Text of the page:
Oil security in the Middle East was the cornerstone of U.S. foreign policy for the next 58 years until George W. Bush destroyed it in 2003 by occupying Iraq. That upset the Middle East balance of power by giving greater influence to Iran. Subsequent mis-steps by the Obama administration increased Iran’s reach and allowed Russia to become a serious player on Iran’s side.

Obama further undermined long-standing foreign policy fundamentals by abandoning traditional allies Saudi Arabia, Israel and Egypt. He thought that the U.S. no longer needed these alliances because of the shale revolution. He wanted the U.S. to get out of the Middle East.

Trump partied with Saudi royalty but further weakened the U.S. position by telling the Saudis what to do about oil prices. He did nothing when Saudi refineries were bombed by Houthis in 2019—not even a phone call expressing sympathy.

Biden’s ill-timed U.S. exit from Afghanistan and discourteous public comments about Saudi leaders were serious policy errors. U.S. relations got so bad with Saudi Arabia that Crown Prince Mohammed bin Salman would not return phone calls from President Biden in early 2022.

Dan Yergin remarked,

“Energy security fell off the table in the United States as we became self-sufficient…It was like amnesia.”

The U.S. lost its way in foreign policy because its leaders were energy-blind.

Back to the Future

Israel is currently involved in its fifth war since statehood.

During the 1948 Israeli War of Independence, large numbers of Arabs were displaced sowing the seeds for the present Palestinian problem. The second war was in 1956 when Egypt blocked the Suez Canal and Red Sea from Israeli access. Israel invaded the Sinai Peninsula, and British and French militaries had to move in to separate Egypt and Israeli forces.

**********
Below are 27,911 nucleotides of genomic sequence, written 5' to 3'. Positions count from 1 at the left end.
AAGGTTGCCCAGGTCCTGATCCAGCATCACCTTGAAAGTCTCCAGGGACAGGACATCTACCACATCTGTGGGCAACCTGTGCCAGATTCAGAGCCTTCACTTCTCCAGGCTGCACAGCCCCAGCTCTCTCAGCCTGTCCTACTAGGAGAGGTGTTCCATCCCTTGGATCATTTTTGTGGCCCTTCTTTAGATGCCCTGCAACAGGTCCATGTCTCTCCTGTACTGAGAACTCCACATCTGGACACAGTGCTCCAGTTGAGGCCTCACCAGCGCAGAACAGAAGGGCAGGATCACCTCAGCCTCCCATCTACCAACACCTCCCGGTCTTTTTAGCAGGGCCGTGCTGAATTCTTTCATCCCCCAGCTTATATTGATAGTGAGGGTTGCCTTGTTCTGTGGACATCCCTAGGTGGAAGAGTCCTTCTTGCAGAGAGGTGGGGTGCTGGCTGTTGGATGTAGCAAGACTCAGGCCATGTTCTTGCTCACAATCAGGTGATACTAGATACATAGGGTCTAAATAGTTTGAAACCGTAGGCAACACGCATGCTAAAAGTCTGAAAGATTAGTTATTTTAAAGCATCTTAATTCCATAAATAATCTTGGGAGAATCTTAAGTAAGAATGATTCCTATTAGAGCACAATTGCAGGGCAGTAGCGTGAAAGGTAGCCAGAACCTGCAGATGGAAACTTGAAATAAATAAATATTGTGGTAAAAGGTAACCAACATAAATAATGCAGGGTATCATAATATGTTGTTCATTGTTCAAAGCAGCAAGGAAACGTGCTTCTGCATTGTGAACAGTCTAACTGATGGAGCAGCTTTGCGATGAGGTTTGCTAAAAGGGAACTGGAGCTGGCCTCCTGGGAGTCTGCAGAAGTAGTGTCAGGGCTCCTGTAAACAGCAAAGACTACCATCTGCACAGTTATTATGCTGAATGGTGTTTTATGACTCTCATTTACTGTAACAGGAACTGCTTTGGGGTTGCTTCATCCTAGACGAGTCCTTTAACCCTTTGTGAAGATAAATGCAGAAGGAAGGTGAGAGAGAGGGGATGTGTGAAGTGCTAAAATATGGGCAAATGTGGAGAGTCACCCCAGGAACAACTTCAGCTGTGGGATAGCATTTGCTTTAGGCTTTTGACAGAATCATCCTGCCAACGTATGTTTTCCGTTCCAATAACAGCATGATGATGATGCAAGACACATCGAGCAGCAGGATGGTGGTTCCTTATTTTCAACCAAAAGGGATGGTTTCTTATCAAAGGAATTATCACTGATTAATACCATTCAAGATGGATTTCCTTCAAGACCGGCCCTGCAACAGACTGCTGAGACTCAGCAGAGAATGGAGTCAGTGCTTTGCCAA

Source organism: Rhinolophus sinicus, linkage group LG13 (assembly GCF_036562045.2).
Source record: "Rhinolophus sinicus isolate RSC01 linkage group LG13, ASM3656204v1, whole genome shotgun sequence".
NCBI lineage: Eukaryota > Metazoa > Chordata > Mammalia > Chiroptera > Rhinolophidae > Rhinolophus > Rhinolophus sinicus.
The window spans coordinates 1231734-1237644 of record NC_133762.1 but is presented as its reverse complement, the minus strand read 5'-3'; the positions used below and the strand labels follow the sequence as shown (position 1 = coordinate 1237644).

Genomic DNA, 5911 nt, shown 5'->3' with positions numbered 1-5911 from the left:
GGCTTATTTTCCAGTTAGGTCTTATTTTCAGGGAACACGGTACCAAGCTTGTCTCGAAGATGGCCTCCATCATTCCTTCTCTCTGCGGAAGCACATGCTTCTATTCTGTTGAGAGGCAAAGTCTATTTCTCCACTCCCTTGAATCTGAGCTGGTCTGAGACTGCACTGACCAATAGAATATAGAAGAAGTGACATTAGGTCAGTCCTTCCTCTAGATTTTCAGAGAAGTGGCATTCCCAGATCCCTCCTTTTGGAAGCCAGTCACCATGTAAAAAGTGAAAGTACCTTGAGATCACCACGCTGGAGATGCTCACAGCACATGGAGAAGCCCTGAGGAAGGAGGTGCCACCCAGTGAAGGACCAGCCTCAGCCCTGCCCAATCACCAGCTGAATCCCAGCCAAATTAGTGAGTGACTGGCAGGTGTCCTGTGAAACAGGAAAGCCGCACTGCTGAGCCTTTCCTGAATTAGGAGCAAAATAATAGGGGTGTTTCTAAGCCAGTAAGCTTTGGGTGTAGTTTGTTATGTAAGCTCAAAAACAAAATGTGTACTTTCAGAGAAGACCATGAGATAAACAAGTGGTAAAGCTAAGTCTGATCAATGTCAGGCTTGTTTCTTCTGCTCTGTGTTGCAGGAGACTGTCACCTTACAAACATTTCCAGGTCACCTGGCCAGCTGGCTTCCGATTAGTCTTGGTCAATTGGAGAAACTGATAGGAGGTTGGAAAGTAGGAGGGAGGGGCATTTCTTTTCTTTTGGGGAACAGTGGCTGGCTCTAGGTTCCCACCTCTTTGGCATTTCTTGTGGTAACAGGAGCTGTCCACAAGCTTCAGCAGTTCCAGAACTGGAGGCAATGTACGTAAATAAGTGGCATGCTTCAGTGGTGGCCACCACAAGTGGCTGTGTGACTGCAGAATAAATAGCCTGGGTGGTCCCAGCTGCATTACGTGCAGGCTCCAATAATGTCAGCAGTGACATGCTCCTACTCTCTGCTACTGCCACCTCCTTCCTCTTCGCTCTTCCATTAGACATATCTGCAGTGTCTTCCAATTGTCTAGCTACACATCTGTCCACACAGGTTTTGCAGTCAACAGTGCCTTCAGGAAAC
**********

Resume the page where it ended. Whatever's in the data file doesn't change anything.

During the Six-Day War in 1967, Egypt massed troops in the Sinai Peninsula and Israel destroyed most of the Egyptian Air Force on the ground. Israel took the Sinai Peninsula and Gaza Strip from Egypt, the West Bank from Jordan and the Golan Heights from Syria.

In 1973, Egypt and Syria launched a surprise attack against Israel in what became known as the Yom Kippur War. The USSR supported Egypt and Syria with arms and diplomatic backing, while the US provided crucial resupply efforts to Israel. The US raised its nuclear readiness level to DEFCON 3.

Arab oil-producing nations imposed an embargo against the US and other countries, leading to the 1973 oil crisis. The war eventually set the stage for the Camp David Accords brokered by the US in 1978, which resulted in the Egypt-Israel Peace Treaty of 1979. This agreement effectively made the Soviet Union irrelevant in the Middle East until Obama’s blunders allowed Putin an entrée into Syria in 2015.

The Iranian Revolution of 1979 permanently altered circumstances in the Middle East. Before the revolution, Iran was a major supplier of oil to Israel. The new regime in Iran immediately cut off oil exports to Israel, forcing the country to seek alternative sources of oil at a higher cost and under more challenging conditions.